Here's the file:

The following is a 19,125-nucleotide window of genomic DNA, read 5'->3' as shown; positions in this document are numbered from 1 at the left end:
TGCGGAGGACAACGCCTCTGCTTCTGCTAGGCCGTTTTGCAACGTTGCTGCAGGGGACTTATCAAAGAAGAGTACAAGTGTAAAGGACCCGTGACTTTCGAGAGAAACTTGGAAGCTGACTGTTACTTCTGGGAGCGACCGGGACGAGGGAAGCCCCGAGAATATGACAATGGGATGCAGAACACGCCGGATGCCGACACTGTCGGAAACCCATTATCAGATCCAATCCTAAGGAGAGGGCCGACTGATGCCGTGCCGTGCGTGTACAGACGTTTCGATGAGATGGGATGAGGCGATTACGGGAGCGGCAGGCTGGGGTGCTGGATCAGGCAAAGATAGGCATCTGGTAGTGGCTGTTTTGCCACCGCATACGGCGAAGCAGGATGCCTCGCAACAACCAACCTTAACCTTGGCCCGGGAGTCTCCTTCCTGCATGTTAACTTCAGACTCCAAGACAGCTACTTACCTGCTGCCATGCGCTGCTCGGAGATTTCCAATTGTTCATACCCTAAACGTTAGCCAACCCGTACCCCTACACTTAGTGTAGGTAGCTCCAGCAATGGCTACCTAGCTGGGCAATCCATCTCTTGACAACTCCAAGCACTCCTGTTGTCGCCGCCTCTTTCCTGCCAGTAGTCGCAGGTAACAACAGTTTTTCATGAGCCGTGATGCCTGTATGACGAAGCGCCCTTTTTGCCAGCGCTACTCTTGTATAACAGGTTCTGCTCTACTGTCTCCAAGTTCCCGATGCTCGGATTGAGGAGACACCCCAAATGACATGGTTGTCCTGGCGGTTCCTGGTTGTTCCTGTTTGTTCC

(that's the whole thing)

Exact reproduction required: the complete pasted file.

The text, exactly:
The following is a 19,125-nucleotide window of genomic DNA, read 5'->3' as shown; positions in this document are numbered from 1 at the left end:
TGCGGAGGACAACGCCTCTGCTTCTGCTAGGCCGTTTTGCAACGTTGCTGCAGGGGACTTATCAAAGAAGAGTACAAGTGTAAAGGACCCGTGACTTTCGAGAGAAACTTGGAAGCTGACTGTTACTTCTGGGAGCGACCGGGACGAGGGAAGCCCCGAGAATATGACAATGGGATGCAGAACACGCCGGATGCCGACACTGTCGGAAACCCATTATCAGATCCAATCCTAAGGAGAGGGCCGACTGATGCCGTGCCGTGCGTGTACAGACGTTTCGATGAGATGGGATGAGGCGATTACGGGAGCGGCAGGCTGGGGTGCTGGATCAGGCAAAGATAGGCATCTGGTAGTGGCTGTTTTGCCACCGCATACGGCGAAGCAGGATGCCTCGCAACAACCAACCTTAACCTTGGCCCGGGAGTCTCCTTCCTGCATGTTAACTTCAGACTCCAAGACAGCTACTTACCTGCTGCCATGCGCTGCTCGGAGATTTCCAATTGTTCATACCCTAAACGTTAGCCAACCCGTACCCCTACACTTAGTGTAGGTAGCTCCAGCAATGGCTACCTAGCTGGGCAATCCATCTCTTGACAACTCCAAGCACTCCTGTTGTCGCCGCCTCTTTCCTGCCAGTAGTCGCAGGTAACAACAGTTTTTCATGAGCCGTGATGCCTGTATGACGAAGCGCCCTTTTTGCCAGCGCTACTCTTGTATAACAGGTTCTGCTCTACTGTCTCCAAGTTCCCGATGCTCGGATTGAGGAGACACCCCAAATGACATGGTTGTCCTGGCGGTTCCTGGTTGTTCCTGTTTGTTCC